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Flu Clinics

Beebe Healthcare offers free Flu Clinics starting in September each year. Events offer both regular dose and high dose, unless otherwise noted. Be sure to check our website Calendar page here and our Facebook page for day-of event updates.

We have also implemented a new Beebe Community Flu Hotline (302-291-6FLU) to direct community members to the most up-to-date flu clinic schedule and information. 

With the spread of COVID-19 in 2020, it is now more important than ever to make sure you and your family have the annual flu shot.

Flu shots can prevent flu. For those who get the flu shot and still get flu, their illness is much less severe and often lasts for fewer days. Did you know that the flu shot prevents millions of illnesses every year in the United States? Or that having a flu shot prevents thousands of hospitalizations each year?

Beebe Healthcare is joining the movement to increase flu vaccinations this year by hosting Vaccinate in 48, an effort to vaccinate as many Beebe team members as possible in 48 hours. This year - the first year - more than 70% of team members were vaccinated during 48 hours in September.

Beebe supplies both the standard dose and high dose flu vaccines. High dose vaccines will be available while supplies last. The flu clinics are first come, first served - no appointments. In addition, all flu vaccines are preservative-free and are free of thimerasol/mercury.

Interpreting Services will be available at South Coastal Health Campus.

Anyone interested in donating can direct donations to Beebe Medical Foundation c/o Population Health Special Needs Fund to assist those most in need. Contact Beebe Medical Foundation at 302-644-2900.

Prevent the Flu

The flu shot reduces the risk for yourself and your family. It means that instead of getting so sick you end up in the hospital, that you can recuperate at home. And, during this time of COVID-19 that can save you and your family a lot of worry and concern.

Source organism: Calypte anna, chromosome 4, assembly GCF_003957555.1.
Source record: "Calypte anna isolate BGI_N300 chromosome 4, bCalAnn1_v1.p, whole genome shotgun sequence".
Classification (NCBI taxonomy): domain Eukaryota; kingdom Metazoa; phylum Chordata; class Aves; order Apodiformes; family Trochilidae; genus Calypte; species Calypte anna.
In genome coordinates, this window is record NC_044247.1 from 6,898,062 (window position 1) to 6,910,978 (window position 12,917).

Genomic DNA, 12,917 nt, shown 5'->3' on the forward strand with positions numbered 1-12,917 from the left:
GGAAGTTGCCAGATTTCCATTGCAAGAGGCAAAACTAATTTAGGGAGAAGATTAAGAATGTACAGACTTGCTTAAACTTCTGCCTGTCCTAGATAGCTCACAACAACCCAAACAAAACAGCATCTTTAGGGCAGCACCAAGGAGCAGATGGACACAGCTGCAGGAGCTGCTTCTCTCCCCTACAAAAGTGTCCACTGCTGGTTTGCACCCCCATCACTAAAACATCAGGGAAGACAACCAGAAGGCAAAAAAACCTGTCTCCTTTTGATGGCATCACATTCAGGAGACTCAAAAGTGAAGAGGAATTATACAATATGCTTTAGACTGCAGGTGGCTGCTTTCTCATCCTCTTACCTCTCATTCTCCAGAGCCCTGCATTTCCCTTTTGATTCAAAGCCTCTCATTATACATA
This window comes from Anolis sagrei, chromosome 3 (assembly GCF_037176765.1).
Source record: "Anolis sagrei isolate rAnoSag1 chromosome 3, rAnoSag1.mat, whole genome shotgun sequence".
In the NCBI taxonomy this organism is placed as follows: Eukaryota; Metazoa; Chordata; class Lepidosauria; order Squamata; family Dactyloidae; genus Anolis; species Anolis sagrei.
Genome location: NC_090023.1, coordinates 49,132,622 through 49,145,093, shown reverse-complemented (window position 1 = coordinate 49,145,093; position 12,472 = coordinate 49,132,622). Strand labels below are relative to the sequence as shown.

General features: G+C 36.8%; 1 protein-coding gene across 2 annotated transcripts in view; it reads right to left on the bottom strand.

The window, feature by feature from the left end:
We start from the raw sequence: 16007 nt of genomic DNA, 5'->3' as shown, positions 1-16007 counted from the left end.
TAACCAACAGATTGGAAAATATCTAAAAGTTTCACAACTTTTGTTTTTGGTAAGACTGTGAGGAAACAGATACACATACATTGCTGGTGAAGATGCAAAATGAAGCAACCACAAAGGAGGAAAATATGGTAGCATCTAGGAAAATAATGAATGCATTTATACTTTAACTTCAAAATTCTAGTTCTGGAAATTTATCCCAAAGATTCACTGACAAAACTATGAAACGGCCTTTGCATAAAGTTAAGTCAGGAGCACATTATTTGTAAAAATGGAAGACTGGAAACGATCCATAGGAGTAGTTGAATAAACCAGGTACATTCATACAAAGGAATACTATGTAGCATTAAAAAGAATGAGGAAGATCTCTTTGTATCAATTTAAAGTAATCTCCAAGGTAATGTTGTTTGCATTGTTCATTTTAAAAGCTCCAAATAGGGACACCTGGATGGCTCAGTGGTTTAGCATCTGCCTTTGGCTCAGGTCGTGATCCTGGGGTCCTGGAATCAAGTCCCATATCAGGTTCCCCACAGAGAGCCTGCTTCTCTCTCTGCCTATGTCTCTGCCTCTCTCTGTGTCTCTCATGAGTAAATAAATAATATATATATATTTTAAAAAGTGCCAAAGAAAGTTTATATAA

By getting the flu shot, you can prevent the spread of flu in our community.

All of the upcoming flu clinics can be found on our Events page by searching Screening/Clinic.

Why Should I Get the Flu Shot?

Yearly vaccination is recommended because influenza vaccines are always changing. Each year scientists try to match the viruses in the vaccine to those most likely to cause flu that year. Vaccinations will be provided to adults only (18 and over) at the clinics. Parents should contact their children's physician or the Division of Public Health for information about pediatric vaccinations.

The Centers for Disease Control and Prevention recommends that the following populations consider getting the influenza vaccination:

  • People 50 to 64 years of age. Nearly one-third of people between the ages of 50 and 64 years of age in the United States have one or more medical conditions that place them at an increased risk for serious flu complications.
  • People who can transmit flu to others at high risk for complications. Any person in close contact with someone in a high-risk group should get vaccinated. This includes all health-care workers, household contacts and out-of-home caregivers of young children up to 23 months of age, and close contacts of people 65 years and older.

According to CDC, people at high risk for complications from influenza include:

  • People 65 years and older.
  • People who live in nursing homes and other long-term care facilities that house those with long-term illnesses.
  • Adults and children six months and older with chronic heart or lung conditions, including asthma.
  • Adults and children six months and older who needed regular medical care or were in a hospital during the previous year because of a metabolic disease (like diabetes), chronic kidney disease, or weakened immune system (including immune system problems caused by medicines or by infection with human immunodeficiency virus [HIV/AIDS]).
  • Children 6 months to 18 years of age who are on long-term aspirin therapy. (Children given aspirin while they have influenza are at risk of Reye's syndrome.).
  • Women who are pregnant during influenza season.
  • All children 6 to 23 months of age.
  • People with any condition that can compromise respiratory function or the handling of respiratory secretions (that is, a condition that makes it hard to breathe or swallow, such as brain injury or disease, spinal cord injuries, seizure disorders, or other nerve or muscle disorders).

If you become ill with the influenza virus, make sure to rest, drink plenty of liquids, avoid using alcohol and tobacco, and take medication to relieve symptoms. Never give aspirin to children or teenagers who have flu-like symptoms, especially fever, without consulting a physician. In some cases, physicians may choose to prescribe certain antiviral drugs to treat influenza. Antibiotics do not cure influenza, which is caused by a virus.